Lepirudin is a safe and effective anticoagulant for patients with heparin-associated antiplatelet antibodies

Junaid H. Mudaliar, Timothy Liem, Walter K. Nichols, Donald P. Spadone, Donald Silver

Research output: Contribution to journalArticle

23 Citations (Scopus)

Abstract

Objective: The purpose of this study was to determine whether lepirudin, a direct thrombin inhibitor, is a safe and effective anticoagulant for patients with heparin-associated antiplatelet antibodies (HAAbs). Methods: The charts of HAAb-positive patients who received lepirudin were reviewed. Lepirudin use was analyzed for indication, duration, and effectiveness of anticoagulation, and for adverse events. HAAb presence was determined by platelet aggregation. Results: Eighteen HAAb-positive patients received lepirudin: 9 had previous documentation of HAAb, 6 had thrombocytopenia while receiving heparin; and 3 had HAAb after a thrombotic event. The indications for lepirudin anticoagulation included thromboembolism prophylaxis (5), arterial thromboses (5), pulmonary embolus (3) or deep venous thrombosis (1), and one each for atrial fibrillation, myocardial infarction, artificial heart valves, and hemodialysis access. The average duration of therapy was 4.04 days. Fifteen patients achieved adequate anticoagulation (activated partial thromboplastin time [aPTT] ratio > 2.0) with lepirudin. Seven patients had aPTTs that were sometimes supratherapeutic (aPTT > 100 seconds) but did not bleed. In all patients who had heparin-induced thrombocytopenia, platelet counts were normalized while they received lepirudin. There were two complications: one patient fell and had a calf hematoma (aPTT ratio 3.24), and one patient who received lepirudin during nine separate hospitalizations had epistaxis (aPTT ratio 2.86) during her ninth hospitalization. Another patient received lepirudin during two hospitalizations without an adverse event. Conclusion: Lepirudin is a safe and effective anticoagulant for patients with HAAbs. The platelet counts of all patients with heparin-induced thrombocytopenia were normalized while they received lepirudin. Careful monitoring of the aPTT and avoidance of trauma while patients are receiving lepirudin are recommended.

Original languageEnglish (US)
Pages (from-to)17-20
Number of pages4
JournalJournal of Vascular Surgery
Volume34
Issue number1
DOIs
StatePublished - Jul 2001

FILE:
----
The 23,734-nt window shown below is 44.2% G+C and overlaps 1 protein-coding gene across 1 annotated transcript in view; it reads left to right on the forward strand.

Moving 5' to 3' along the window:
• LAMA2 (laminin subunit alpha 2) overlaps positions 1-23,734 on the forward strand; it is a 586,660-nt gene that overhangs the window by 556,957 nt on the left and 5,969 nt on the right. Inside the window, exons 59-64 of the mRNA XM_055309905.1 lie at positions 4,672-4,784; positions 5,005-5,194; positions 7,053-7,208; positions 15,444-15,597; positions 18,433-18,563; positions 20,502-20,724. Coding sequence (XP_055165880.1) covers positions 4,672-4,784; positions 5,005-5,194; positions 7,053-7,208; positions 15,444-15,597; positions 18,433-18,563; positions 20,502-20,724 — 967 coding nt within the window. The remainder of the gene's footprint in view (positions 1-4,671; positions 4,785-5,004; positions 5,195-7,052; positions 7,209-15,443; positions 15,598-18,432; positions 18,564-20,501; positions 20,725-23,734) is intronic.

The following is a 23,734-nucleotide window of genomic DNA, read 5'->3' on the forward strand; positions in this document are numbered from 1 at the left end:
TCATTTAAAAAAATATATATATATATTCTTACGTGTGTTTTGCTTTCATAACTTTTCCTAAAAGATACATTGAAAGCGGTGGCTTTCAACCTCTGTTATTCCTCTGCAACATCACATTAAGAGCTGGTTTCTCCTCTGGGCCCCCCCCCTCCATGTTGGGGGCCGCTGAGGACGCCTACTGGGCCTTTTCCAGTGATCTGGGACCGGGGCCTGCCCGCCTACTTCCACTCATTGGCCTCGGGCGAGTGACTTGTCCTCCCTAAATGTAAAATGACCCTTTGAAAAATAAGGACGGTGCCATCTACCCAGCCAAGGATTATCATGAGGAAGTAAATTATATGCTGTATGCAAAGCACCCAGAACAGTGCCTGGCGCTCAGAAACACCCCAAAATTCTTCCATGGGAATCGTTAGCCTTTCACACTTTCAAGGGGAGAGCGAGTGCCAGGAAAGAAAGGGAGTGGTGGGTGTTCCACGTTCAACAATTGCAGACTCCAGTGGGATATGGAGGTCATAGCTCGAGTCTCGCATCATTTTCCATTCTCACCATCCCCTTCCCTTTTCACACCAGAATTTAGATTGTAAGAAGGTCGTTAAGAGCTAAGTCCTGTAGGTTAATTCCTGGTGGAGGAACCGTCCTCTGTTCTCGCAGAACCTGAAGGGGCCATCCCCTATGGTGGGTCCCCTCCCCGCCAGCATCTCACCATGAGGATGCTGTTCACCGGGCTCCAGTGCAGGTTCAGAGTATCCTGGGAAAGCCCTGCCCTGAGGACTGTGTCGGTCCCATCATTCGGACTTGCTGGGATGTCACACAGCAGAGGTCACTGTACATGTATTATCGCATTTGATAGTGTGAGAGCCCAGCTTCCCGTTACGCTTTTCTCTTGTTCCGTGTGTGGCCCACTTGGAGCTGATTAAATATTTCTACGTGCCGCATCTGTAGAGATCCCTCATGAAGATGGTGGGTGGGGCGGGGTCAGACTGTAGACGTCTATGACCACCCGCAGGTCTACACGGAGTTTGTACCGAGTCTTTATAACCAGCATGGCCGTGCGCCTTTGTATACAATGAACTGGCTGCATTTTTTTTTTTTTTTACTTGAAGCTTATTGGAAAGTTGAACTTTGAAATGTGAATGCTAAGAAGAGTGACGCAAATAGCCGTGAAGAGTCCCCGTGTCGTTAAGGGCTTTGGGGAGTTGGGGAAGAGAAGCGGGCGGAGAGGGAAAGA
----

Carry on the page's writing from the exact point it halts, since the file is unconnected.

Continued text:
Externally publishedYes

Fingerprint

Anticoagulants
Heparin
Antibodies
Partial Thromboplastin Time
Thrombocytopenia
Hospitalization
Platelet Count
lepirudin
Artificial Heart
Epistaxis
Antithrombins
Thromboembolism
Heart Valves
Embolism
Platelet Aggregation
Venous Thrombosis
Hematoma
Documentation
Atrial Fibrillation
Renal Dialysis

ASJC Scopus subject areas

  • Cardiology and Cardiovascular Medicine
  • Surgery

Cite this

Lepirudin is a safe and effective anticoagulant for patients with heparin-associated antiplatelet antibodies. / Mudaliar, Junaid H.; Liem, Timothy; Nichols, Walter K.; Spadone, Donald P.; Silver, Donald.

In: Journal of Vascular Surgery, Vol. 34, No. 1, 07.2001, p. 17-20.

Research output: Contribution to journalArticle

Mudaliar, Junaid H. ; Liem, Timothy ; Nichols, Walter K. ; Spadone, Donald P. ; Silver, Donald. / Lepirudin is a safe and effective anticoagulant for patients with heparin-associated antiplatelet antibodies. In: Journal of Vascular Surgery. 2001 ; Vol. 34, No. 1. pp. 17-20.
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abstract = "Objective: The purpose of this study was to determine whether lepirudin, a direct thrombin inhibitor, is a safe and effective anticoagulant for patients with heparin-associated antiplatelet antibodies (HAAbs). Methods: The charts of HAAb-positive patients who received lepirudin were reviewed. Lepirudin use was analyzed for indication, duration, and effectiveness of anticoagulation, and for adverse events. HAAb presence was determined by platelet aggregation. Results: Eighteen HAAb-positive patients received lepirudin: 9 had previous documentation of HAAb, 6 had thrombocytopenia while receiving heparin; and 3 had HAAb after a thrombotic event. The indications for lepirudin anticoagulation included thromboembolism prophylaxis (5), arterial thromboses (5), pulmonary embolus (3) or deep venous thrombosis (1), and one each for atrial fibrillation, myocardial infarction, artificial heart valves, and hemodialysis access. The average duration of therapy was 4.04 days. Fifteen patients achieved adequate anticoagulation (activated partial thromboplastin time [aPTT] ratio > 2.0) with lepirudin. Seven patients had aPTTs that were sometimes supratherapeutic (aPTT > 100 seconds) but did not bleed. In all patients who had heparin-induced thrombocytopenia, platelet counts were normalized while they received lepirudin. There were two complications: one patient fell and had a calf hematoma (aPTT ratio 3.24), and one patient who received lepirudin during nine separate hospitalizations had epistaxis (aPTT ratio 2.86) during her ninth hospitalization. Another patient received lepirudin during two hospitalizations without an adverse event. Conclusion: Lepirudin is a safe and effective anticoagulant for patients with HAAbs. The platelet counts of all patients with heparin-induced thrombocytopenia were normalized while they received lepirudin. Careful monitoring of the aPTT and avoidance of trauma while patients are receiving lepirudin are recommended.",
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